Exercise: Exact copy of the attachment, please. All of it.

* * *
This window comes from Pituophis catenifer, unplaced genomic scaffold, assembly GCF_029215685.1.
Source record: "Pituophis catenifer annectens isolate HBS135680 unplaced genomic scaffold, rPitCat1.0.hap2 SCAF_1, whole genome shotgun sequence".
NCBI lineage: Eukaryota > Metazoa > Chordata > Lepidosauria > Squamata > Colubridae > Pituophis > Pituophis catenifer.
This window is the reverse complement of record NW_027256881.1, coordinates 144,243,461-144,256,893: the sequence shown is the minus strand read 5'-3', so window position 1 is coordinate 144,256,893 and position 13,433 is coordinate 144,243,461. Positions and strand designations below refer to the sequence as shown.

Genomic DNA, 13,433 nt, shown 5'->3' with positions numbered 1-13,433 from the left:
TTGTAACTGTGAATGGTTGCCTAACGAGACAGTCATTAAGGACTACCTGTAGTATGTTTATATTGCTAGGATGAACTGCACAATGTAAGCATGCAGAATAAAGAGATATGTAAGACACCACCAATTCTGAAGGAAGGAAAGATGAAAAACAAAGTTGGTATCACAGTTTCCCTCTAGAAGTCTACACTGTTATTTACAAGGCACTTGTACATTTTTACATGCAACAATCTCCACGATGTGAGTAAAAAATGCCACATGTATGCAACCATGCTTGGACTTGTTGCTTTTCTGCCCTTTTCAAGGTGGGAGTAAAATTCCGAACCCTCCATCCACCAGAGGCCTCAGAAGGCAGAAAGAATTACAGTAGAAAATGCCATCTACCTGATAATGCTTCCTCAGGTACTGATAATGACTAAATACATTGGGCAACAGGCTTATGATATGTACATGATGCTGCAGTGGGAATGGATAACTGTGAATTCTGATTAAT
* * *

This window comes from Pituophis catenifer, unplaced genomic scaffold, assembly GCF_029215685.1.
Source record: "Pituophis catenifer annectens isolate HBS135680 unplaced genomic scaffold, rPitCat1.0.hap2 SCAF_1, whole genome shotgun sequence".
NCBI lineage: Eukaryota > Metazoa > Chordata > Lepidosauria > Squamata > Colubridae > Pituophis > Pituophis catenifer.
This window is the reverse complement of record NW_027256881.1, coordinates 144,243,461-144,256,893: the sequence shown is the minus strand read 5'-3', so window position 1 is coordinate 144,256,893 and position 13,433 is coordinate 144,243,461. Positions and strand designations below refer to the sequence as shown.

Genomic DNA, 13,433 nt, shown 5'->3' with positions numbered 1-13,433 from the left:
TTGTAACTGTGAATGGTTGCCTAACGAGACAGTCATTAAGGACTACCTGTAGTATGTTTATATTGCTAGGATGAACTGCACAATGTAAGCATGCAGAATAAAGAGATATGTAAGACACCACCAATTCTGAAGGAAGGAAAGATGAAAAACAAAGTTGGTATCACAGTTTCCCTCTAGAAGTCTACACTGTTATTTACAAGGCACTTGTACATTTTTACATGCAACAATCTCCACGATGTGAGTAAAAAATGCCACATGTATGCAACCATGCTTGGACTTGTTGCTTTTCTGCCCTTTTCAAGGTGGGAGTAAAATTCCGAACCCTCCATCCACCAGAGGCCTCAGAAGGCAGAAAGAATTACAGTAGAAAATGCCATCTACCTGATAATGCTTCCTCAGGTACTGATAATGACTAAATACATTGGGCAACAGGCTTATGATATGTACATGATGCTGCAGTGGGAATGGATAACTGTGAATTCTGATTAAT